Now I could begin by enumerating and describing the accomplishments, the very substantial accomplishments of the United Nations in social affairs; in the so-called "specialized agencies" like the Food Agriculture Organization, the World Health Organization, the International Civil Aviation Organization and many others. I could point to the very large and practical results of international co-operation under United Nations auspices in the relief of the needy, in care for the distressed and homeless in many lands-to the magnificent work among children and refugees and to the considerable progress that has been made since San Francisco in the development of the legal and administrative framework of international order. The record of United Nations achievement in these and many other affairs is very great and too little known.
But substantial, even imposing, as such an account might be, you would not be satisfied with it. Nor should you be. For people everywhere, at this moment, are looking to the United Nations for one thing above all these others--to be saved, to be saved from the paralyzing threat, from the dreadful fact of war. And human beings will rightly judge the United Nations not by its social, its economic, its humanitarian achievements but by the very first article of its Charter-the maintenance of "International peace and security". It was something much more radical, much more difficult, much greater than a vast international Community Chest that the victorious nations worked to build at San Francisco in 1945. And whatever the noble role of its accomplishment in economics and law, in charity and enlightment, the United Nations will be judged by history, by one test only-did it or did it not "save succeeding generations from the scourge of war"?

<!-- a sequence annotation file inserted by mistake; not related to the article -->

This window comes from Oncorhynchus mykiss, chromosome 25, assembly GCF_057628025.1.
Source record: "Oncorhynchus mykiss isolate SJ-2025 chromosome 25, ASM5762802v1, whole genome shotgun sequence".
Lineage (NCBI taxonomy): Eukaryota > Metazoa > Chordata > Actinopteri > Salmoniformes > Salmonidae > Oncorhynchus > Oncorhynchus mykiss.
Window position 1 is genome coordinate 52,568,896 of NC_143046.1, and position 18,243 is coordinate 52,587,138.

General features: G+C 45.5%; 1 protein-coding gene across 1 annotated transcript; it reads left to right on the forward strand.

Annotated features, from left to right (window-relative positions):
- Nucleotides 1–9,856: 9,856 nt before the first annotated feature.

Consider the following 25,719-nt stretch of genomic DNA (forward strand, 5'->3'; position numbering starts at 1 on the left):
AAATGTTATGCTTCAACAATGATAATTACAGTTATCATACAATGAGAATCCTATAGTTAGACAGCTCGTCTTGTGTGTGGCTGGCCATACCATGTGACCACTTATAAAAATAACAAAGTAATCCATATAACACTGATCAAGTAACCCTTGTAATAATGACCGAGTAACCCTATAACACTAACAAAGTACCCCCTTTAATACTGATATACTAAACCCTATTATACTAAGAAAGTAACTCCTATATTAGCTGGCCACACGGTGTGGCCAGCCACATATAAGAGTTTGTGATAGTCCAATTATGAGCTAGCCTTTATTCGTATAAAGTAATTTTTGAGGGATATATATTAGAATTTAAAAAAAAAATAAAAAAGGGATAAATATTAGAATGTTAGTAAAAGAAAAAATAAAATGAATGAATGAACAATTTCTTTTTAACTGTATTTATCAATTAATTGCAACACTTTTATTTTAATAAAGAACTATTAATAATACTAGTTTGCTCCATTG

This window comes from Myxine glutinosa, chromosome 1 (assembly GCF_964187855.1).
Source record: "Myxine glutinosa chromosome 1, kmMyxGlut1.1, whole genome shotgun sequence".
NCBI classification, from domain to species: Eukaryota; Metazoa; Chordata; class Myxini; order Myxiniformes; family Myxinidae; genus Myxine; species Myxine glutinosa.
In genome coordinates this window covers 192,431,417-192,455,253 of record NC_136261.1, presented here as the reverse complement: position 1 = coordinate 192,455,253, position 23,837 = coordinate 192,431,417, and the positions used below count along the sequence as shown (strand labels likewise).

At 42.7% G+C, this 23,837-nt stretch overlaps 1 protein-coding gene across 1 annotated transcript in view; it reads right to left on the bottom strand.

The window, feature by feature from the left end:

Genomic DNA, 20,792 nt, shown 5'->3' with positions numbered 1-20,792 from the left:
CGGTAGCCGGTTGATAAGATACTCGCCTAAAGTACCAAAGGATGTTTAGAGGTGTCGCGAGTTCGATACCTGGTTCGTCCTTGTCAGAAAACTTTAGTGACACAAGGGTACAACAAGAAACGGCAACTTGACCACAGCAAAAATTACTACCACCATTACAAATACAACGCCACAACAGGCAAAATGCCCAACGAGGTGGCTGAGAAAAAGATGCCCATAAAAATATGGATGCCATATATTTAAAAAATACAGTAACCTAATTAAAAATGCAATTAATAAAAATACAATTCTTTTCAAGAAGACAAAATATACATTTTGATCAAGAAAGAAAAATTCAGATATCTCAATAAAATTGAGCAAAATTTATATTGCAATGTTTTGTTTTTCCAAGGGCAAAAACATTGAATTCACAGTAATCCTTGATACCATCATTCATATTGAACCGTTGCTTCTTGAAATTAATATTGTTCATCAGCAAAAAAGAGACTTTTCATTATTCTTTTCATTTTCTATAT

And so it is to this first purpose and principle of the Charter that I venture to direct your attention this afternoon.
Let me begin by recalling to you the words of the first part of the Charter's first article:
"The purposes of the United Nations are:
(1) to maintain international peace and security, and to that end: to take effective collective measures for the prevention and removal of threats to the peace, and for the suppression of acts of aggression . . ."
These words, framed six years ago, are as topical as today's headline. For it was in support of this provision that, in June of last year, the United Nations moved to stop the aggression which had burst out in Korea. And it was this decision which, in turn, brought about significant -changes within the United Nations.
When the sixth session of the General Assembly opens in Paris on November 6th, twelve days from today, it is likely that the most important debates will relate to Asian questions, especially those arising from events in Korea. It is almost certain that discussion-of the Korean issue will lead to a general examination of this basic problem-the role of the United Nations in maintaining collective security.
In a world divided and confused by the aggressive policies of Soviet imperialism, the performance by the United Nations of its primary role in the maintenance of peace has become infinitely complicated and difficult. As early as the second session of the General Assembly in the Fall of 1947, the present Prime Minister, then Secretary of State for External Affairs, referred to a growing feeling in Canada that the United Nations, because of the experience of the Security Council, was not showing itself equal to the discharge of its primary task of promoting international confidence and ensuring national security. Mr. St. Laurent then went on to say: "Nations, in their search for peace and co-operation, will not, and cannot, accept indefinitely and unaltered a Council which was set up to ensure their security, and which, so many feel, has become frozen in futility and divided by dissension".
The most recent example of what the Prime Minister had then in mind was the sad spectacle of the Security Council's indecision over the Iranian issue, a week ago today. Stalled in a tangle of legalistic arguments and evasions, the highest body of the United Nations on that occasion was unable to muster the minimum seven votes for the most moderate of resolutions calling upon the parties to the dispute to discuss their differences.